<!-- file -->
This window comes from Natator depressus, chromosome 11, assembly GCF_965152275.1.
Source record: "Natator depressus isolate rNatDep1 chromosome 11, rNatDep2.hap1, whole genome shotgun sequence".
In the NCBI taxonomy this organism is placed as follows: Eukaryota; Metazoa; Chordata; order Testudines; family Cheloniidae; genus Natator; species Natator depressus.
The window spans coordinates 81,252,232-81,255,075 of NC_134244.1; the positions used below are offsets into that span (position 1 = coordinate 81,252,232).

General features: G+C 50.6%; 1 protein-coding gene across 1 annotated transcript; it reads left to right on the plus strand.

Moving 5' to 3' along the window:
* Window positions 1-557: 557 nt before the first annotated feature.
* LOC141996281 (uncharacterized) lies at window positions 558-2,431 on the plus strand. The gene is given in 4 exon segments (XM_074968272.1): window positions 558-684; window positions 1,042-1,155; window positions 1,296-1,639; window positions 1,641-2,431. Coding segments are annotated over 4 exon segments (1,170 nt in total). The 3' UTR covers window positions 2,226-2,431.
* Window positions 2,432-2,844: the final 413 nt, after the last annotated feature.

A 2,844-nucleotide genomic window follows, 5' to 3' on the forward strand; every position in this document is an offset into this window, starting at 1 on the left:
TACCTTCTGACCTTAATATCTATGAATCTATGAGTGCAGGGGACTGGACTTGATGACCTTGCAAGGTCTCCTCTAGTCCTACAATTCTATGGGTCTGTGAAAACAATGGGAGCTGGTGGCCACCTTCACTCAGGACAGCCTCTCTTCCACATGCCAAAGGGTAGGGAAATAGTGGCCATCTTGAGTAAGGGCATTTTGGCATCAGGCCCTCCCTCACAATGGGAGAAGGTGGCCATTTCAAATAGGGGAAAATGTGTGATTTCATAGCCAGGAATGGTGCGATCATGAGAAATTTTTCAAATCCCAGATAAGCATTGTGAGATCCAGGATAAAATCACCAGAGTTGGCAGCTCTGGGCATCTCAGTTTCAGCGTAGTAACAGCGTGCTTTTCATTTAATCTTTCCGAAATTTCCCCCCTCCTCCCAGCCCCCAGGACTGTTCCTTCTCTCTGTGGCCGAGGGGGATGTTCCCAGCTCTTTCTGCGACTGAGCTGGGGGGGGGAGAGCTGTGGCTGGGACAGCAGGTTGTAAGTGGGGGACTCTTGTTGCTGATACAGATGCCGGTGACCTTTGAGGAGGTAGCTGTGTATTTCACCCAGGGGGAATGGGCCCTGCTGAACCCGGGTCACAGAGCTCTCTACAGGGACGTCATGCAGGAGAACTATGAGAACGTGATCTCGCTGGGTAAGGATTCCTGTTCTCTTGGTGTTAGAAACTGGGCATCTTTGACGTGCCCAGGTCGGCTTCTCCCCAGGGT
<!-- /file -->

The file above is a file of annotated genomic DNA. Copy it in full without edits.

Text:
This window comes from Natator depressus, chromosome 11, assembly GCF_965152275.1.
Source record: "Natator depressus isolate rNatDep1 chromosome 11, rNatDep2.hap1, whole genome shotgun sequence".
In the NCBI taxonomy this organism is placed as follows: Eukaryota; Metazoa; Chordata; order Testudines; family Cheloniidae; genus Natator; species Natator depressus.
The window spans coordinates 81,252,232-81,255,075 of NC_134244.1; the positions used below are offsets into that span (position 1 = coordinate 81,252,232).

General features: G+C 50.6%; 1 protein-coding gene across 1 annotated transcript; it reads left to right on the plus strand.

Moving 5' to 3' along the window:
* Window positions 1-557: 557 nt before the first annotated feature.
* LOC141996281 (uncharacterized) lies at window positions 558-2,431 on the plus strand. The gene is given in 4 exon segments (XM_074968272.1): window positions 558-684; window positions 1,042-1,155; window positions 1,296-1,639; window positions 1,641-2,431. Coding segments are annotated over 4 exon segments (1,170 nt in total). The 3' UTR covers window positions 2,226-2,431.
* Window positions 2,432-2,844: the final 413 nt, after the last annotated feature.

A 2,844-nucleotide genomic window follows, 5' to 3' on the forward strand; every position in this document is an offset into this window, starting at 1 on the left:
TACCTTCTGACCTTAATATCTATGAATCTATGAGTGCAGGGGACTGGACTTGATGACCTTGCAAGGTCTCCTCTAGTCCTACAATTCTATGGGTCTGTGAAAACAATGGGAGCTGGTGGCCACCTTCACTCAGGACAGCCTCTCTTCCACATGCCAAAGGGTAGGGAAATAGTGGCCATCTTGAGTAAGGGCATTTTGGCATCAGGCCCTCCCTCACAATGGGAGAAGGTGGCCATTTCAAATAGGGGAAAATGTGTGATTTCATAGCCAGGAATGGTGCGATCATGAGAAATTTTTCAAATCCCAGATAAGCATTGTGAGATCCAGGATAAAATCACCAGAGTTGGCAGCTCTGGGCATCTCAGTTTCAGCGTAGTAACAGCGTGCTTTTCATTTAATCTTTCCGAAATTTCCCCCCTCCTCCCAGCCCCCAGGACTGTTCCTTCTCTCTGTGGCCGAGGGGGATGTTCCCAGCTCTTTCTGCGACTGAGCTGGGGGGGGGAGAGCTGTGGCTGGGACAGCAGGTTGTAAGTGGGGGACTCTTGTTGCTGATACAGATGCCGGTGACCTTTGAGGAGGTAGCTGTGTATTTCACCCAGGGGGAATGGGCCCTGCTGAACCCGGGTCACAGAGCTCTCTACAGGGACGTCATGCAGGAGAACTATGAGAACGTGATCTCGCTGGGTAAGGATTCCTGTTCTCTTGGTGTTAGAAACTGGGCATCTTTGACGTGCCCAGGTCGGCTTCTCCCCAGGGT